Effectiveness of foot insole products

Publicado por Nelsa Tinoco en

Article reprinted from the Associated Press about the effectiveness of foot insole products.

$10 Foot Pads Stomp Heel Pain

By Malcolm Ritter, Science Writer, The Associated Press

NEW YORK- For millions of Americans who want relief from heel pain, over-the-counter pads that sell for $10 or so work better than custom-made shoe inserts that cost hundreds of dollars, a study found.

Heel pain is the most common reason people go to a foot doctor, and many doctors start treatment with the custom-made device. But the new work suggests that most sufferers may not have to see a doctor at all.

Starting treatment with over-the-counter pads could save more than $200 million a year in health care costs, said study director Dr. Glen Pfeffer, head of the San Francisco Orthopedic Foot and Ankle Center.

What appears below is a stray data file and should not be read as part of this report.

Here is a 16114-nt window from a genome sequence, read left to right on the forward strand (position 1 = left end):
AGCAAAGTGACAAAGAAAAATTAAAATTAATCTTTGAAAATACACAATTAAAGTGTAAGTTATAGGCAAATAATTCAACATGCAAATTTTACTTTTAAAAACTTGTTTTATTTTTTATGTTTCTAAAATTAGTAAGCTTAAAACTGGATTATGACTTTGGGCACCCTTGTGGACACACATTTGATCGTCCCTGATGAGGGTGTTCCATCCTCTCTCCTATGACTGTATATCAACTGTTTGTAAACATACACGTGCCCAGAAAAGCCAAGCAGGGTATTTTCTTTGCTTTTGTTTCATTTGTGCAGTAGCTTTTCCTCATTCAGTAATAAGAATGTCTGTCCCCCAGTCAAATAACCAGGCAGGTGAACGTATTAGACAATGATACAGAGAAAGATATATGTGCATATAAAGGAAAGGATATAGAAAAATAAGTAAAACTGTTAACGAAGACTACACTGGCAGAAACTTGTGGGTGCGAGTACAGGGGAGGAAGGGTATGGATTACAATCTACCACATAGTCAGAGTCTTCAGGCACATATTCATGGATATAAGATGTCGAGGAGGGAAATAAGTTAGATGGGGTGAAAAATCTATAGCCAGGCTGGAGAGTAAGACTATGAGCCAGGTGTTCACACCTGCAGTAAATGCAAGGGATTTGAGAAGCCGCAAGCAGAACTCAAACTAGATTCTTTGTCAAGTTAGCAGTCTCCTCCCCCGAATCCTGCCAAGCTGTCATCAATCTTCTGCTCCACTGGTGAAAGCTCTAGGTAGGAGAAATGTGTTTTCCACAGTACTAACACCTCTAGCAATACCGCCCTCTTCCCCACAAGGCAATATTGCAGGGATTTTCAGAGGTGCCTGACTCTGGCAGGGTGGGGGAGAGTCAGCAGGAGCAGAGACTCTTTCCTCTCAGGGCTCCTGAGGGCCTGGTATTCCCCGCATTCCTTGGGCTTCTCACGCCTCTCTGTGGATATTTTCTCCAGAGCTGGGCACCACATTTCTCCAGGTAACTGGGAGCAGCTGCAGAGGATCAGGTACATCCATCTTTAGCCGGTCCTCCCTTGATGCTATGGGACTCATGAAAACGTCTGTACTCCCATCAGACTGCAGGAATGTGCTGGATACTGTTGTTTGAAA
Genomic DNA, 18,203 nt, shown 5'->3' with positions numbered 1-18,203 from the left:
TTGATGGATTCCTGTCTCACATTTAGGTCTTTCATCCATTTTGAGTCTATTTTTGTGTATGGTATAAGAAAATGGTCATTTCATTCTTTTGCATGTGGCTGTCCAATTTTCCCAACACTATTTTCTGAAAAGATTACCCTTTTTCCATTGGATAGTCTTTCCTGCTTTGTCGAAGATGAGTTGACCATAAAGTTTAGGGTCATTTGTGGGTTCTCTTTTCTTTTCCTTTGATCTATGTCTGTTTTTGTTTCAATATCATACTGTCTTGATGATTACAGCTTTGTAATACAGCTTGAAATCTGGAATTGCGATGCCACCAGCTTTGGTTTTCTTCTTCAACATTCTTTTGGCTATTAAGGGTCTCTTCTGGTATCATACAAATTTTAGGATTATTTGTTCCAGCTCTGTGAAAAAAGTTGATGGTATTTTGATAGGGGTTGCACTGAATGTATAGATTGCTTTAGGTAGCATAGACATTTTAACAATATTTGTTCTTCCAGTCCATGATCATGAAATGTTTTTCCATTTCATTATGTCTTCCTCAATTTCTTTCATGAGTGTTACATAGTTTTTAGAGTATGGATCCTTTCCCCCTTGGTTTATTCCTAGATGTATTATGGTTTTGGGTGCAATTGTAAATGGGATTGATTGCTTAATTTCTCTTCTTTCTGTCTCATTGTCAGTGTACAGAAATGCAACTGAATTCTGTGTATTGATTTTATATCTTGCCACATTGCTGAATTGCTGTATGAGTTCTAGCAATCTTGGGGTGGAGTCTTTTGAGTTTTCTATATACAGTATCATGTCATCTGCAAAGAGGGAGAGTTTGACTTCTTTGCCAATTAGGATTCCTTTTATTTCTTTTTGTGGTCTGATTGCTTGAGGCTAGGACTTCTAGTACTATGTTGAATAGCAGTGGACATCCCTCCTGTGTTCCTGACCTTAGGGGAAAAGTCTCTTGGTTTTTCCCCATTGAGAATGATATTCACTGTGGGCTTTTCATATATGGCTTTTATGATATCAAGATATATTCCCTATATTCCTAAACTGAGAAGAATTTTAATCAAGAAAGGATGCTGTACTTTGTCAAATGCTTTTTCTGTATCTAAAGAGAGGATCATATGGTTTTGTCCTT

The results were described recently by Dr. Carol Frey, an associate professor of orthopedic surgery at the University of Southern California and a study co-author, at a presentation sponsored by the American Academy of Orthopedic Surgeons.

The study was financed by companies that make the three over-the-counter pads used in the study by the American Orthopedic Foot and Ankle Society.

The researchers emphasized that the study dealt only with pain relief gained during the first eight weeks of a treatment that can take a year. Longer studies will be needed to see if the results hold up, they said.

The study focused on plantar fasciitis, the major cause of heel pain. It causes a dull or stabbing pain similar to walking with a stone under the heel.

Pfeffer said perhaps 2 million or so cases get treated every year in the United States, while several million others with the disorder don't go to a doctor.

After eight weeks:

  • 72 percent of patients who just did the exercises reported at least some pain relief.
  • those who also used the custom-made inserts did no better.
  • 95 percent of silicone pad users, 88 percent of those using the heel cup and 81 percent of patients using the felt arch support said they had gotten at least some relief.

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